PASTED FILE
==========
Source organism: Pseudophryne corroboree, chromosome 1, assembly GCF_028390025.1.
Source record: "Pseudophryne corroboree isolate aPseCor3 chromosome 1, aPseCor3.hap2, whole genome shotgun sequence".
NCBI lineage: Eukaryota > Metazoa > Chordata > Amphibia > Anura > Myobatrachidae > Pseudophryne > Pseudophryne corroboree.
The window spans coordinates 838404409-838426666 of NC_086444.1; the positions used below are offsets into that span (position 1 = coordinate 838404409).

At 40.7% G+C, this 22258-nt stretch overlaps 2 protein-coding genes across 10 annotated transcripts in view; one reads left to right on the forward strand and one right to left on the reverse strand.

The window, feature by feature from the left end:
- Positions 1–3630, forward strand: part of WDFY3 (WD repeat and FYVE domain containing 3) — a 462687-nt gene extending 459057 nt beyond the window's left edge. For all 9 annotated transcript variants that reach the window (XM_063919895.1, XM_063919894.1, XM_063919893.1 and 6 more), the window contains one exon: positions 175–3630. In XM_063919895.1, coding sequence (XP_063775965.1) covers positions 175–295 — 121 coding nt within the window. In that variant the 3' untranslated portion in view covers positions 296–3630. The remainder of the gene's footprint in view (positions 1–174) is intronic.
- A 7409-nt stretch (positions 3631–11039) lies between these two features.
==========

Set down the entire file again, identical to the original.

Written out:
Source organism: Pseudophryne corroboree, chromosome 1, assembly GCF_028390025.1.
Source record: "Pseudophryne corroboree isolate aPseCor3 chromosome 1, aPseCor3.hap2, whole genome shotgun sequence".
NCBI lineage: Eukaryota > Metazoa > Chordata > Amphibia > Anura > Myobatrachidae > Pseudophryne > Pseudophryne corroboree.
The window spans coordinates 838404409-838426666 of NC_086444.1; the positions used below are offsets into that span (position 1 = coordinate 838404409).

At 40.7% G+C, this 22258-nt stretch overlaps 2 protein-coding genes across 10 annotated transcripts in view; one reads left to right on the forward strand and one right to left on the reverse strand.

The window, feature by feature from the left end:
- Positions 1–3630, forward strand: part of WDFY3 (WD repeat and FYVE domain containing 3) — a 462687-nt gene extending 459057 nt beyond the window's left edge. For all 9 annotated transcript variants that reach the window (XM_063919895.1, XM_063919894.1, XM_063919893.1 and 6 more), the window contains one exon: positions 175–3630. In XM_063919895.1, coding sequence (XP_063775965.1) covers positions 175–295 — 121 coding nt within the window. In that variant the 3' untranslated portion in view covers positions 296–3630. The remainder of the gene's footprint in view (positions 1–174) is intronic.
- A 7409-nt stretch (positions 3631–11039) lies between these two features.